The South African military says it is deploying more than 10,000 troops to help with relief and rescue operations following the devastating floods that swept through parts of KwaZulu-Natal province last week.
More than 440 people have died, and the search is continuing for 63 people who are still missing.
Some of them were swept away by swollen rivers and mudslides.
The government has declared a nation-wide state of disaster.
In an address to the nation on Monday evening, President Cyril Ramaphosa announced a series of measures aimed at helping those affected and rebuilding work.
Officials have described the floods as some of the worst to ever hit the KuzaZulu-Natal province.
KwaZulu-Natal premier Sihle Zikalala said that nearly 4,000 homes were destroyed and more than 8,000 were damaged, most in the coastal city of Durban and its surrounding areas.
Both the police and army were involved in the search effort, with six more bodies recovered on Sunday, local media reported.
One woman in Durban, Amanda Acheampong, said the bodies of four of her relatives had been recovered near a river bank, while six were still missing.
“The neighbours’ house collapsed first, which then resulted in our family home collapsing and washing everyone into the river. Four bodies were discovered along the riverbank – my sister and her three grandkids. It’s horrible,” Ms Acheampong was quoted by South Africa’s News24 website as saying.
“We’re still looking for the remaining six. We are hopeful they might still be alive, but at this stage it doesn’t look good,” she added.
Another woman, Lethiwe Sibiya, said her niece had not yet been found.
“When the mudslide happened she was washed away. We don’t know where she is. We have tried to get police and their dogs but till today they have not come,” she said.
No clean water or electricity
In a statement, the South African National Defence Force (SANDF) said its troops would bolster search and rescue operations, as well as assist in transporting aid to victims.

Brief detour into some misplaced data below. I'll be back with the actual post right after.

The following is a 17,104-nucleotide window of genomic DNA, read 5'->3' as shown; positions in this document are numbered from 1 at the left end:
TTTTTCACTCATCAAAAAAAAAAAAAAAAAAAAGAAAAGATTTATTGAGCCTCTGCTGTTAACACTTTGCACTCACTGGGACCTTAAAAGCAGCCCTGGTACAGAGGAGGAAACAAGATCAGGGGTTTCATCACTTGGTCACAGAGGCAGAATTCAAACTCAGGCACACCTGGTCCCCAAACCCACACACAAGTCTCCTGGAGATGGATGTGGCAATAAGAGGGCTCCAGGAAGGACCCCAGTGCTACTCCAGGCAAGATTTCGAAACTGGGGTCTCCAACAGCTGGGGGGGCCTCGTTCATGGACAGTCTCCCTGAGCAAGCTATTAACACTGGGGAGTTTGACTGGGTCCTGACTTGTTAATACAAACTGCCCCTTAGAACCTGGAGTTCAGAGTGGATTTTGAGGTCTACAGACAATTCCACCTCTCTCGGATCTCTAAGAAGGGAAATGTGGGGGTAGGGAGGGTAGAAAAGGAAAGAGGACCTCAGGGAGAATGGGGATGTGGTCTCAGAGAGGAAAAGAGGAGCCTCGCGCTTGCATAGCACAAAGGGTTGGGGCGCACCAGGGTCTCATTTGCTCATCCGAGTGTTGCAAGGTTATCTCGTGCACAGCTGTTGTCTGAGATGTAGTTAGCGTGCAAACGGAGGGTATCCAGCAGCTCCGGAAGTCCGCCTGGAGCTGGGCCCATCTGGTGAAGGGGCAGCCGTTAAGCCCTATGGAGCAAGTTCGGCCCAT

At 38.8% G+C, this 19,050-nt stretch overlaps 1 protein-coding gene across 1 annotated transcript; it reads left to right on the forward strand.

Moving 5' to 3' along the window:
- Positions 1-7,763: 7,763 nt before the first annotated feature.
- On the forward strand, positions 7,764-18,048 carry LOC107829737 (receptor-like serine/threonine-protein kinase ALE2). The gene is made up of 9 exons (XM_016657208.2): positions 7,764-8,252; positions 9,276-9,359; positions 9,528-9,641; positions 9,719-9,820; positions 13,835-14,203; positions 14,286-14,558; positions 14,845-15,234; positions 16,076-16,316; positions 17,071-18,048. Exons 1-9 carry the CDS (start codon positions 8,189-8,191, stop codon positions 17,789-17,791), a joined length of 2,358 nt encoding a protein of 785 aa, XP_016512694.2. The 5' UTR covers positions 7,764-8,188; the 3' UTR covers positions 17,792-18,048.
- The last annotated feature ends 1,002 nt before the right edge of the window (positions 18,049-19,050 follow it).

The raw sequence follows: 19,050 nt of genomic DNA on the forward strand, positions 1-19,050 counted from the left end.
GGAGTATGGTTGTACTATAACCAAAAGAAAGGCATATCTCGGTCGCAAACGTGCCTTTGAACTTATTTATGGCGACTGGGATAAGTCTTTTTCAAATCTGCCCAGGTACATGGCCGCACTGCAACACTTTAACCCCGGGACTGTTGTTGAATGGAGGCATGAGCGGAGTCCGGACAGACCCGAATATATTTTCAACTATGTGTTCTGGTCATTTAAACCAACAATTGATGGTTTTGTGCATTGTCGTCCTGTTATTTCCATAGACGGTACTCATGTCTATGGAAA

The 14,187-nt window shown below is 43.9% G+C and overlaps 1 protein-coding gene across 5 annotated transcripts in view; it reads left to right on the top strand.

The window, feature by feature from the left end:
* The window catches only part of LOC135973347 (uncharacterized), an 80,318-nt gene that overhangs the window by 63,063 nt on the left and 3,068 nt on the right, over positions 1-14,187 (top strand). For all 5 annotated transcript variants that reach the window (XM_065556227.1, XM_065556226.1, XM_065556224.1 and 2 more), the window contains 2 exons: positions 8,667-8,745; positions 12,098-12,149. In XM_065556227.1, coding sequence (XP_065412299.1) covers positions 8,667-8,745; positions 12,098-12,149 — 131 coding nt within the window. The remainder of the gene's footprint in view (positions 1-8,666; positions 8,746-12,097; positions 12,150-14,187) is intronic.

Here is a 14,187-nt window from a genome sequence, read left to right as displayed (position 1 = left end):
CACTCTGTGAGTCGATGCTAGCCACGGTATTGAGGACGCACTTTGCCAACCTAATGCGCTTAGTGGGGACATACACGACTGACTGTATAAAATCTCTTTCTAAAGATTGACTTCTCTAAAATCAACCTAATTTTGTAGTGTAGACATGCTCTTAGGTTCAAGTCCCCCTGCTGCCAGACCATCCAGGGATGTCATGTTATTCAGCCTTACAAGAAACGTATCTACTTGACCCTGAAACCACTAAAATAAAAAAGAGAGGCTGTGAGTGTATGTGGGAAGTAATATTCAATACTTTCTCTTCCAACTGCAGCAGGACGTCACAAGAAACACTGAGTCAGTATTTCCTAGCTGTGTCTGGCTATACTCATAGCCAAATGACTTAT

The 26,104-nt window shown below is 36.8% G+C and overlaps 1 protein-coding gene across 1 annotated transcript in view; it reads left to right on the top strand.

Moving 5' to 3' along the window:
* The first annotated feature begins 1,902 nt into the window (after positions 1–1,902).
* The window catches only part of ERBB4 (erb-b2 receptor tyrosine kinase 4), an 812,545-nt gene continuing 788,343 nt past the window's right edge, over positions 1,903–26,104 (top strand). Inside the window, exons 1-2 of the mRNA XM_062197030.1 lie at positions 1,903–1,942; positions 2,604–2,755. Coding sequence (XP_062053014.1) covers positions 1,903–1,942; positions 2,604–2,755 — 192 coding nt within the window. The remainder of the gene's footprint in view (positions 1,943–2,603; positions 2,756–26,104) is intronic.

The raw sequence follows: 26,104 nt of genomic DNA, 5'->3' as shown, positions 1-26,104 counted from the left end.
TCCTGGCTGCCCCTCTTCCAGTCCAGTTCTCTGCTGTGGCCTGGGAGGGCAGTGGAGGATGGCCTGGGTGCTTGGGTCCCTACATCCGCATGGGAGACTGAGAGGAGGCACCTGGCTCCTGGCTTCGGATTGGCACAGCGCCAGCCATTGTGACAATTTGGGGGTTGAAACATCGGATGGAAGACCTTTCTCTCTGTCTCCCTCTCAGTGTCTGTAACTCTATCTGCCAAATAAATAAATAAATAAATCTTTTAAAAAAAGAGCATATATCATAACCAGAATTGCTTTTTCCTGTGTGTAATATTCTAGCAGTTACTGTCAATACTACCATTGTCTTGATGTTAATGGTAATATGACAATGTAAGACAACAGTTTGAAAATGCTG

Army plumbers and electricians would also work in areas that have been without water and electricity for a week, it added.
Some communities are completely cut off because roads and bridges have collapsed.
“We don’t have electricity in many, many areas,” said Imtiaz Syed, the leader of the Active Citizens’ Coalition.
Nearly 300 schools and some health facilities have also been damaged.
Mr Zikalala said that people needed to stop building homes along river banks.
“Many still remain precariously perched on the edge of the river. In reality, no building should ever have been allowed to be erected at such a location,” he said.
During a visit to flood-affected areas last week, South Africa’s President Cyril Rampahosa said the government would “spare no expense” to rebuild the infrastructure and assist all affected families.
Weather experts have said that climate change may be contributing to changing patterns and making such extreme events more frequent.
The rainfall has since eased but the amount of rain which fell last Monday was equal to about 75% of South Africa’s average annual precipitation.
The weather system which triggered the floods saw more than 300mm of rainfall being dumped over a 24-hour period on 11 April – far more than previous serious floods.
In 2019, 165mm fell on in April and 108mm was recorded in October 2017.